I recently found another source and I ordered one dual rotary encoder from them to see how it works and if it works. It actually arrived today and I have put it on my test breadboard shown below and I am getting back to my C language code and trying to get it to work. I’m not having any luck so far getting it to work the way I need it to work. It is working, but not the way I want. I have an email into the company asking for some configuration help.

These encoders are affordable so I am hoping I can get this one to work and then I can order 4 or 5 more! I’ll probably order at least 6 so I can have a couple of spares! Once I get it working, I will update this post with the website where I purchased it from and their price.

In the meantime, here is a picture of my rotary test breadboard all wired up with a 3.5 Teensy board and a 3.6 Teensy board. I’m testing a single rotary encoder on the right side, which is working great, and I’m now trying to get the code to make the dual rotary encoder work on the left board.


For those of you who don’t program or if you do but have not seen any Ardunio C code before, here is a snippet of my rotary encoder C code just to give you an idea of what it looks like.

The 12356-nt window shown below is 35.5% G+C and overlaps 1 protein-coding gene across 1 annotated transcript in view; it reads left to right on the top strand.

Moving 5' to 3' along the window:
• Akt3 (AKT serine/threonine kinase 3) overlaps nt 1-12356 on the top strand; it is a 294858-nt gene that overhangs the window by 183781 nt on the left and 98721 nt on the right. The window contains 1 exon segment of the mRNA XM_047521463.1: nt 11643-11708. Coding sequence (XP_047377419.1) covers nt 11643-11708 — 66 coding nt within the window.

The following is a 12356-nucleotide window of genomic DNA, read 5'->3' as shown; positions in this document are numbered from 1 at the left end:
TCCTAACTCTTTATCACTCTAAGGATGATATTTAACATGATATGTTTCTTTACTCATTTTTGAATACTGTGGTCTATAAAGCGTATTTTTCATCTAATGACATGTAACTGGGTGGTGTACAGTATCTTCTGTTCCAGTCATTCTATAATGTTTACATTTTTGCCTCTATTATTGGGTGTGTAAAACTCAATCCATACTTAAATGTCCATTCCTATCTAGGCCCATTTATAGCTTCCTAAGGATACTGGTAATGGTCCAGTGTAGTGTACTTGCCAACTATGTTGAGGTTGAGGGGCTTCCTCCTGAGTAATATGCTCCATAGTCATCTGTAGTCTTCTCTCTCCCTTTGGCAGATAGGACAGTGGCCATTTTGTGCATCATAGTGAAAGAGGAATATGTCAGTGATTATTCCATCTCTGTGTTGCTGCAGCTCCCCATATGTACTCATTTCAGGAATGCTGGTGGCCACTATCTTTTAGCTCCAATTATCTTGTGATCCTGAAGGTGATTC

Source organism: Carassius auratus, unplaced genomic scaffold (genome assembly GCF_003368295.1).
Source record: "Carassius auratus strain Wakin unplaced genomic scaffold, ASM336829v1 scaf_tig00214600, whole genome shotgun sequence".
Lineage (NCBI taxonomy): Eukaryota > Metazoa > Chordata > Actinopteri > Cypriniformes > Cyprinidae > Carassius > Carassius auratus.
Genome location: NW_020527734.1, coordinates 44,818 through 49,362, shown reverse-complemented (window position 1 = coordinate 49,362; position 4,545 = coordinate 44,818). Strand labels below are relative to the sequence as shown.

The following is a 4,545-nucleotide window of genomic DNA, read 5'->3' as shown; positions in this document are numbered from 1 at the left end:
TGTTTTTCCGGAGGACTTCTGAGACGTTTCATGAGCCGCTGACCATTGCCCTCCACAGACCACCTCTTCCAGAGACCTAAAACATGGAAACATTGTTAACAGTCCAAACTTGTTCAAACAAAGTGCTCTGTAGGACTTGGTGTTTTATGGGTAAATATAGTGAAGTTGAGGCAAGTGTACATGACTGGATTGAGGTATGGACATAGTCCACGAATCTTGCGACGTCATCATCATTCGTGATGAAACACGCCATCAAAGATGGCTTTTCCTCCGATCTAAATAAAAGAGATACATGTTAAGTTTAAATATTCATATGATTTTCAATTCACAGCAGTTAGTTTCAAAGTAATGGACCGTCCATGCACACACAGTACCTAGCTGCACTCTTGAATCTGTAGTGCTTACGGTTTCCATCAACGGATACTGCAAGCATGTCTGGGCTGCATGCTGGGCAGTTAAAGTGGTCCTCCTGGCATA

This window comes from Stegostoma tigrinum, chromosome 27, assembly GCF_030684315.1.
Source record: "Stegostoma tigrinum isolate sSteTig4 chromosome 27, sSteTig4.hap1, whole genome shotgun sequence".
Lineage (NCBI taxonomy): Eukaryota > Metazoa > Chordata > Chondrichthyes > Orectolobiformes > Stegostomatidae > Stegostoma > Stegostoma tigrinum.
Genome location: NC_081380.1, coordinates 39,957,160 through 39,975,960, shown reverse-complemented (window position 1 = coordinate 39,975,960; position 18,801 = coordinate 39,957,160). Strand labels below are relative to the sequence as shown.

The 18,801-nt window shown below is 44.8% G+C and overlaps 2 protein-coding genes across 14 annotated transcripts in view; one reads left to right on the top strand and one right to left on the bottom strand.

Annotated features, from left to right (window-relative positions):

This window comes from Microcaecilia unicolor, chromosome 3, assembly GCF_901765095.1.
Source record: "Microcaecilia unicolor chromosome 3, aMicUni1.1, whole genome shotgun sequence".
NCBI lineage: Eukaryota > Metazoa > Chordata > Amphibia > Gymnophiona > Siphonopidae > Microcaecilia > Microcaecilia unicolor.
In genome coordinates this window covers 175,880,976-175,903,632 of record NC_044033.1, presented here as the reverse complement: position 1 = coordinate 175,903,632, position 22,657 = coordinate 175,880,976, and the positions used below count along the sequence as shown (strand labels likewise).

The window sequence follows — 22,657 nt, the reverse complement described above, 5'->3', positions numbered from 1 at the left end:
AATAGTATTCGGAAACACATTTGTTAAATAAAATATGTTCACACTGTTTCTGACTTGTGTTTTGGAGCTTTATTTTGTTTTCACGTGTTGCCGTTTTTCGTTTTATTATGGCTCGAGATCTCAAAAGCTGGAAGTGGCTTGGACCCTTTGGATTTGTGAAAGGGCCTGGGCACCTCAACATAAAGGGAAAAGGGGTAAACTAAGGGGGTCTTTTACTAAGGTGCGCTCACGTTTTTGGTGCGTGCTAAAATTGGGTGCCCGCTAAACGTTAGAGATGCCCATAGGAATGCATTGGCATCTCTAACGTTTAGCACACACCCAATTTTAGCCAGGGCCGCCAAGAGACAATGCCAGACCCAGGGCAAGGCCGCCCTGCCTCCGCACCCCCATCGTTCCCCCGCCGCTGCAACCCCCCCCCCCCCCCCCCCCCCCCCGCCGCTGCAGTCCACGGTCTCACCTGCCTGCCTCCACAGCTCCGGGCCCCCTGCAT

I’m not going to post much of my code here because I want to keep the option open to sell the FS1000 FTD, therefore, it would become a commercial product and the code would be proprietary and not open source.

unsigned long currentTime;
unsigned long loopTime;
const int pin_A = 3;  // pin 3
const int pin_B = 4;  // pin 4
const int encoderSwitchPin = 5; //push button switch
unsigned char encoder_A;
unsigned char encoder_B;
unsigned char encoder_A_prev=0;

void setup()
  Serial.begin (9600);
  while (!Serial & millis() <4000)
  pinMode(pin_A, INPUT);
  pinMode(pin_B, INPUT);
  pinMode(encoderSwitchPin, INPUT);

  digitalWrite(pin_A, HIGH); //turn pullup resistor on
  digitalWrite(pin_B, HIGH); //turn pullup resistor on
  digitalWrite(encoderSwitchPin, HIGH); //turn pullup resistor on